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To what extent does the War on Terrorism represent a break with previous United States foreign and defense policy?

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In some ways it is a break, and in others it is a continuation.  It is a break from past foreign policy, at least in recent decades, in that we are nation building in Afghanistan and Iraq to try to combat future terrorism there.  It is also a break in that our military, trained to fight conventional wars against clearly identifiable enemies, must now fight a diplomatic and military counterinsurgency.  This required an adjustment.

It is a continuation in that domestic civil liberties were taken away, and it does closely resemble what we tried to do in the Vietnam War.  In the 1980s and 1990s we tried to avoid these kind of entanglements because of the lessons of Vietnam, the expense and the time involved in successfully winning an abstract war.

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One of the critical elements of this particular topic area is the "elusiveness" of the opponent.  The War on Terror is uniquely different from other campaigns waged because of its setting.  It does not involve traditional armies nor even traditional boundaries.  It is one that is waged in cyberspace and across cellular devices and satellites.  It is one that has been internalized as one that can exist within our own boundaries with terms like "sleeper cells" and "suspicious behavior" being openly posited and deployed in the general population.  In this sense, the war on terror is one that demands new paradigms and solution in terms of fighting it.  Yet, on some other levels, it is similar to other initiatives that strengthen the health of the state.  In its early phases, the war on terror was predicated upon centralized authority guiding the citizenry and the idea that the people are "always under siege."  In this light, voices of dissent are deferred and pushed aside because "the enemy is out there and wishes to do us harm."  Like all wars, this helps to bring to light that individuals must follow the lead of their government who is supposedly driving out the terrorists in a state of war.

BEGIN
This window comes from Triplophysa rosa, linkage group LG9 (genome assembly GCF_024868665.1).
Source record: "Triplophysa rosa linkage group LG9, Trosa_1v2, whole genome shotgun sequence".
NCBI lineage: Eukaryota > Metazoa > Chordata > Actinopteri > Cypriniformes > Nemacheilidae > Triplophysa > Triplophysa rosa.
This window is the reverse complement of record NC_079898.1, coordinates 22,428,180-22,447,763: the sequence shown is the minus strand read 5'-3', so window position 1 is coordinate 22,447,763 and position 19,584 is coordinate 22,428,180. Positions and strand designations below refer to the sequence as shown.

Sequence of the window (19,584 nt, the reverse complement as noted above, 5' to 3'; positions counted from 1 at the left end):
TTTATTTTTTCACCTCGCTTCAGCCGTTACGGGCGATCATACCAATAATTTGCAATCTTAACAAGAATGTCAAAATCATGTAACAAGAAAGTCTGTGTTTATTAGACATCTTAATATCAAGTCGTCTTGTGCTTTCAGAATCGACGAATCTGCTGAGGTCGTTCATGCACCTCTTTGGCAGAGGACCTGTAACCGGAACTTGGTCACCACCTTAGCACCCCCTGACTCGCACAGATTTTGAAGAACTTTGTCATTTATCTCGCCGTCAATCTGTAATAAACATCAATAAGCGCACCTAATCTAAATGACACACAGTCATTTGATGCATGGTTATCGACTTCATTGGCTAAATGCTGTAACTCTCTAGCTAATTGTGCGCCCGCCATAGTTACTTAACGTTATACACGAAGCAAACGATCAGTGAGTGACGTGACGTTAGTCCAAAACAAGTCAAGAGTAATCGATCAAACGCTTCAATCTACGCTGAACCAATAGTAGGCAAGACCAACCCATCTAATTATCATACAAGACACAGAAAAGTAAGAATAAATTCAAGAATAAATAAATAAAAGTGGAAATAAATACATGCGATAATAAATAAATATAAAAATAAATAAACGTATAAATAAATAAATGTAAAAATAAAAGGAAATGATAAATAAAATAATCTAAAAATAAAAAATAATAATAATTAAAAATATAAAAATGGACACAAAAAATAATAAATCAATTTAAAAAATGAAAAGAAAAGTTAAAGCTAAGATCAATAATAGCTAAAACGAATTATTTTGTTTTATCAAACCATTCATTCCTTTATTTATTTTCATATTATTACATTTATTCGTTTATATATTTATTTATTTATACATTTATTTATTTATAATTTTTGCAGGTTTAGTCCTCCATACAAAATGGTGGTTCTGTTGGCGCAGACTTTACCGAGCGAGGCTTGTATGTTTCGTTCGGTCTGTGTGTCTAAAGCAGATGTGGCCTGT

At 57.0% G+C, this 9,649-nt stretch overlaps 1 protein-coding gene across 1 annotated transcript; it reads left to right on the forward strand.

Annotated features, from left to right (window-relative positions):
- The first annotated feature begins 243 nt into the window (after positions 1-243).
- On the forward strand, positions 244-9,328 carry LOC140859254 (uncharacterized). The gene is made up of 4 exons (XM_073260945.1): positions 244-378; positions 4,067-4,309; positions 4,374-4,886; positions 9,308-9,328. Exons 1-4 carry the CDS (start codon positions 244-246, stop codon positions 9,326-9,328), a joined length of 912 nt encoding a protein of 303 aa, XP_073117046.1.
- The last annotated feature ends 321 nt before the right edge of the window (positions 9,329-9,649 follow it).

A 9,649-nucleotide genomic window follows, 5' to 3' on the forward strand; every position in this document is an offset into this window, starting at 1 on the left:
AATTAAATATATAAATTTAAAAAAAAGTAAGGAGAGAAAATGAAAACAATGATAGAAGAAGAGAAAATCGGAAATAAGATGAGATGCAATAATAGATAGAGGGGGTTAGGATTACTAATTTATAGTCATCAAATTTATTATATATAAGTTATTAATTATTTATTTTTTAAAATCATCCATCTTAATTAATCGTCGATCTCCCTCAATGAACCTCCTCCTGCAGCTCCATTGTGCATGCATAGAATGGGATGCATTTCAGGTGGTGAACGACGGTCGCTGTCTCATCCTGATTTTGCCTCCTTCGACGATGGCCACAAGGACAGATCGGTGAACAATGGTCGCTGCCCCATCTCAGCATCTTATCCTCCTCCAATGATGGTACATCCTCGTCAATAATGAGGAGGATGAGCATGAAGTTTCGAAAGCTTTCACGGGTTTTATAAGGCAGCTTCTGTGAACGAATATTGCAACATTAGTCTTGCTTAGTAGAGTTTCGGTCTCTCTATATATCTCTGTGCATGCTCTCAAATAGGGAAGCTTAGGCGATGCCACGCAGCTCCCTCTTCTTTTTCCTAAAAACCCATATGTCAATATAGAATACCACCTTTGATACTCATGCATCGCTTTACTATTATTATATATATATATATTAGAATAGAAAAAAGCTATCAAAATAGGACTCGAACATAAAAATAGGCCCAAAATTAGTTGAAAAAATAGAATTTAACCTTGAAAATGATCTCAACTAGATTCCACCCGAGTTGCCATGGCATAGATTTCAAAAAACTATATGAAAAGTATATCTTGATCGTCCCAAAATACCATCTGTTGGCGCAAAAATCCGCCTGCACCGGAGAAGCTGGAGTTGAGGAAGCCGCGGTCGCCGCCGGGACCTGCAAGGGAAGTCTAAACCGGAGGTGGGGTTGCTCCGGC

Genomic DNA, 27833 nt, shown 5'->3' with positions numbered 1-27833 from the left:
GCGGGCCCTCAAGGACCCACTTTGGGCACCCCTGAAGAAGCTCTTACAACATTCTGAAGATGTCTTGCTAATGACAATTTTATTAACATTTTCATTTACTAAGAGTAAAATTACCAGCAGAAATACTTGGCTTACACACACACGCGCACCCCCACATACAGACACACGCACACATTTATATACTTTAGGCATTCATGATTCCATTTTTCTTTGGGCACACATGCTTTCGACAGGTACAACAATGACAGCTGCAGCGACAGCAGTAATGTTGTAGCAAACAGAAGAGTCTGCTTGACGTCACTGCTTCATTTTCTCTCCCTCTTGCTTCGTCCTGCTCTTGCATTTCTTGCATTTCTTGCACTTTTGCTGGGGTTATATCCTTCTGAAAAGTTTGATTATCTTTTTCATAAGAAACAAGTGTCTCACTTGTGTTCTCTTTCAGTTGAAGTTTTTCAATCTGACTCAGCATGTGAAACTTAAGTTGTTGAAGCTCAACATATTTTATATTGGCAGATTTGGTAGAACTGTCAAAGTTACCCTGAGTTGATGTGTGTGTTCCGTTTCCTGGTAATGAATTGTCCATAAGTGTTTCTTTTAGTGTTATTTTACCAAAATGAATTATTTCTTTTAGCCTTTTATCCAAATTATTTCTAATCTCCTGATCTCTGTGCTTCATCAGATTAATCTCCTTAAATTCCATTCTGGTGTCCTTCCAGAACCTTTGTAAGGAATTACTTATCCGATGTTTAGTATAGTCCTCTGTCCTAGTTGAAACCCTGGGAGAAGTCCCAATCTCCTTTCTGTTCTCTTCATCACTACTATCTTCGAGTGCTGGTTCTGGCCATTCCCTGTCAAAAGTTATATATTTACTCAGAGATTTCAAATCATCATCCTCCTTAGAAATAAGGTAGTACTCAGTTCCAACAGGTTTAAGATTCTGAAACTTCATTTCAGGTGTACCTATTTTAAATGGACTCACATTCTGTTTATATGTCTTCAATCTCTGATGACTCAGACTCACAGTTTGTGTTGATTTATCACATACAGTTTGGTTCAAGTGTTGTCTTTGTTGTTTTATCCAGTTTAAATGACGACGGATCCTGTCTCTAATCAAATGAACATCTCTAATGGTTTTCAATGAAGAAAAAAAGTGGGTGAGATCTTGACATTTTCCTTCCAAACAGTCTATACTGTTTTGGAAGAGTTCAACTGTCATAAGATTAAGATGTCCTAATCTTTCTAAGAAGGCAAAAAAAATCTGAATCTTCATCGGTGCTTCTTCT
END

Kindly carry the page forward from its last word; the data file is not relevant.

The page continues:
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To some extent it is a break with previous policy, but not completely.

In general in the past, we have not fought wars to prevent things from happening.  We have not gone out and invaded places so that they wouldn't harm us later.  However, there are exceptions and the main one there is Vietnam.  There, we went and fought in a country because we feared that communism would be a danger in the future if we did not fight it there.

In general, in the past, we have not done things like tracking people that we do not like and trying to kill them with missiles (from the drones).  But I think this is as much because we have new technology as anything.  I think that in the past we would probably have used such technology if we had it.

So I do not really think that the War on Terror is really morally or philosophically different from the Cold War.  It's just a bit more complicated and has "better" technology.

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To what extent does the war on terrorism represent a break with previous United States foreign and defense policy?

I would say that the war on terrorism does not represent that much of a break with previous US foreign and defense policy.  The US has engaged in what were essentially preemptive wars before, but it has not previously fought a long conflict against as amorphous a foe as international terrorism.

One thing that seems different about the war on terrorism is that the US is fighting against something that may be a danger to the country, not something that has actually attacked the United States.  Of course, Al Qaeda did attack the United States, but the US is fighting all Muslim terrorists, not just those affiliated with Al Qaeda.  There are those who have characterized this as an optional war that was not forced on the US.  However, I do not think this is terribly unusual for the United States.  During the Cold War, the US fought communism everywhere that it was trying to expand.  The US did not wait for a given communist insurgency to attack it.  Instead, it fought communists even in places, like Vietnam, that did not seem to be much of a threat to the United States.

What is different this time is how amorphous and elusive the enemy is.  The United States has almost always fought wars against countries.  It is true that the US has fought, for example, Filipino guerrillas who were not a formal national army and Viet Cong fighters who were part of an insurgency.  But the US has never really fought a group (or set of groups) that is not really connected to a given piece of territory and which is not organized as an actual military.  The war on terrorism is different in the sense that it is not a fight against a defined group of people.  Instead, it is a fight against anyone (and these people can pop up anywhere in the world) who wants to commit terrorist acts.  In a sense, this is more like a very extended law enforcement action than like a war of the sort that the US more commonly fights.

Thus, the idea of a preemptive war is not much of a break with the past, but a war against such an undefined and unmilitary group is.

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